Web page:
In August 2016, Fontana gave an invocation before an assembly meeting that ended with the words “Hail Satan,” which sparked more community outcry and conversation. Eventually, assembly members came to a consensus on a policy to guide how invocations could be given before meetings, and adopted its new policy in October 2016.

The policy restricted the ability to give an invocation to those who were members of an organization with an established presence on the peninsula, that “regularly meet for the primary purpose of sharing a religious perspective,” according to the resolution that set up the policy.

The borough has defended its policy based on the decision made in Town of Greece v. Galloway, a 2014 case in which the U.S. Supreme Court ruled that it did not violate the Constitution for government bodies to allow invocations before their meetings. But the Superior Court found the Greece policy did not have the restrictions of the borough resolution.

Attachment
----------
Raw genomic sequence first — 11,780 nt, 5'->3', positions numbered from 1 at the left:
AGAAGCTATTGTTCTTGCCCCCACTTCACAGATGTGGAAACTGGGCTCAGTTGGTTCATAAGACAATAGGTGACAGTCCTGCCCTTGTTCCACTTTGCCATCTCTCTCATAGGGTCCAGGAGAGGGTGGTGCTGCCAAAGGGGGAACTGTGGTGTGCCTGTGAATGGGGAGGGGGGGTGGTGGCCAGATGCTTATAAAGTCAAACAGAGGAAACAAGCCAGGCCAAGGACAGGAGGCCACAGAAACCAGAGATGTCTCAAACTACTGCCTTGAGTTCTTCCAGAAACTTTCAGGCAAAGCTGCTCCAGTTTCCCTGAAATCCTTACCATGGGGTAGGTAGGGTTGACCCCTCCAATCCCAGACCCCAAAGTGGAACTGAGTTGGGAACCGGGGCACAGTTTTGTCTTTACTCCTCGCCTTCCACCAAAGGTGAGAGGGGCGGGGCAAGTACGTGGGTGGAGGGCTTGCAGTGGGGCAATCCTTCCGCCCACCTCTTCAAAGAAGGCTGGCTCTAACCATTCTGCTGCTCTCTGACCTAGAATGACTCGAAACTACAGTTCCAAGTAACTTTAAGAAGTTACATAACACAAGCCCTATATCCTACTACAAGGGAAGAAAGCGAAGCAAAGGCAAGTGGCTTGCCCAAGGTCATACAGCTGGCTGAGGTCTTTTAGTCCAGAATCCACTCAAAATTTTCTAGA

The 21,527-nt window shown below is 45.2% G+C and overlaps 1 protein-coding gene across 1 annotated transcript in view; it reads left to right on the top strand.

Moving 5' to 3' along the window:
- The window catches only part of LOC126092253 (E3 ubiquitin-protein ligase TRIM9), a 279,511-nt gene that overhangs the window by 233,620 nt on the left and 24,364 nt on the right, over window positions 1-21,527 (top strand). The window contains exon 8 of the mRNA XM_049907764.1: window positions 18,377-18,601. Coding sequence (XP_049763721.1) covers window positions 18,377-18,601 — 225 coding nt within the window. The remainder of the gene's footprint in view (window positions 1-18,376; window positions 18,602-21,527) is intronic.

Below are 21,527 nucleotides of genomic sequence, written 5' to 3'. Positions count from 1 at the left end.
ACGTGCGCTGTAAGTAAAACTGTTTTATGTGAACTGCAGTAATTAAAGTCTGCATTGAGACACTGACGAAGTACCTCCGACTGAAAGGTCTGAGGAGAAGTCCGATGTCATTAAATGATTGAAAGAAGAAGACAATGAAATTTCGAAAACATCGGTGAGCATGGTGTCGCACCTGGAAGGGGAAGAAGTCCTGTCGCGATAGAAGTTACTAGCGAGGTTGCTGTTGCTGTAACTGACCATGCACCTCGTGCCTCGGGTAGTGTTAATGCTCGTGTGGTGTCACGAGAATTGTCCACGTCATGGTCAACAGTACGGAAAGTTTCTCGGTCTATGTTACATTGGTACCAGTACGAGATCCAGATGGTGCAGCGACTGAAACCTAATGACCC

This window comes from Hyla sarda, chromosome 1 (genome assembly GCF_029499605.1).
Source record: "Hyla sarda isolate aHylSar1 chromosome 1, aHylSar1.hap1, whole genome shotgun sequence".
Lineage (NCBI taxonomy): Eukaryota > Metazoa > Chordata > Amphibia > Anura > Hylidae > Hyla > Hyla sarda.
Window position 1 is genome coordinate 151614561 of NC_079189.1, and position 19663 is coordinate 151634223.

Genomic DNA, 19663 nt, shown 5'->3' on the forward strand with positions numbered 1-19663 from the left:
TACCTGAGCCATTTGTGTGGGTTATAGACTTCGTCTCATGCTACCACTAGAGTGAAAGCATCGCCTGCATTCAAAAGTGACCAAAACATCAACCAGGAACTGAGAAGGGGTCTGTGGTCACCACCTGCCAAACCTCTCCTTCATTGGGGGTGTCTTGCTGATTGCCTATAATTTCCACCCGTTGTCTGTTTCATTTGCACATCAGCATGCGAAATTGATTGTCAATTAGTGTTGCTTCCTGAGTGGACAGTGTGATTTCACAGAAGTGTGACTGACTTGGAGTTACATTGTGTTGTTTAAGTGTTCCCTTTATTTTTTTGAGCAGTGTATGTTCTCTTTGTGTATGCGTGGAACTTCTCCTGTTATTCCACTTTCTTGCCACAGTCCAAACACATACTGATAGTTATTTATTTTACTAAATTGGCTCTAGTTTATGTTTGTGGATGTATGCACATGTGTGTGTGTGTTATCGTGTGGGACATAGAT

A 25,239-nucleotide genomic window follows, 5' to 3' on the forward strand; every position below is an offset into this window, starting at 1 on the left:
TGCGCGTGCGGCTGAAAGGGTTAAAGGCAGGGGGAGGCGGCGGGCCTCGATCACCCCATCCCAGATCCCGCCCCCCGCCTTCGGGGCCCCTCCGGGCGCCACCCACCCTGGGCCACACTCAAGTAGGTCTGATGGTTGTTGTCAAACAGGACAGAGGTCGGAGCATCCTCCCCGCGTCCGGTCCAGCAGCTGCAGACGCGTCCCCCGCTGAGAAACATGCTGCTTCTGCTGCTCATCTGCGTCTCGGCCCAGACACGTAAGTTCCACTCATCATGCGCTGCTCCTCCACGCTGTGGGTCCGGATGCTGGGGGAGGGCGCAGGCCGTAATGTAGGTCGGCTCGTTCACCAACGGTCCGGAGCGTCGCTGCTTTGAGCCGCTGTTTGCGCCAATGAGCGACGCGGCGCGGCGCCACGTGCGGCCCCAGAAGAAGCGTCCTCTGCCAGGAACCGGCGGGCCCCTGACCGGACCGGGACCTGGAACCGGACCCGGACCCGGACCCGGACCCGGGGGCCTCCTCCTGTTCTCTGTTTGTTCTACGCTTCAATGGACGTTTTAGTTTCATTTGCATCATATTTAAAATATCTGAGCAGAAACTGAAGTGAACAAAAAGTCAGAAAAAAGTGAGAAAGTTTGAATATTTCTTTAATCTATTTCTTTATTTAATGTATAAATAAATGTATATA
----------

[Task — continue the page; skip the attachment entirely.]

“The court held that sectarian invocations are constitutional so long as a policy of nondiscrimination is maintained,” the Alaska Superior Court wrote of the Greece case in its decision.

The Superior Court went on to find that “history and tradition support an inclusive invocation policy. Not one that is inclusive of “diverse religious association(s),” but rather one that is inclusive of every faith. The Resolution at issue here excludes minority faiths from participating in the invocation practice.”

The borough, represented by Anchorage-based attorney Kevin Clarkson, had filed for a partial summary judgment on three out of the four claims made by the plaintiffs.

The plaintiffs, represented by Eric Glatt of the Alaska Civil Liberties Union, then filed their own motion for a summary judgment on all four of their claims. A summary judgment can be granted when neither party disagrees about the facts of the case.

“The parties in this case agree that the material facts are not in dispute and the case should be resolved on summary judgment; they just disagree over the outcome,” the decision states.

Reach Megan Pacer at mpacer@homernews.com.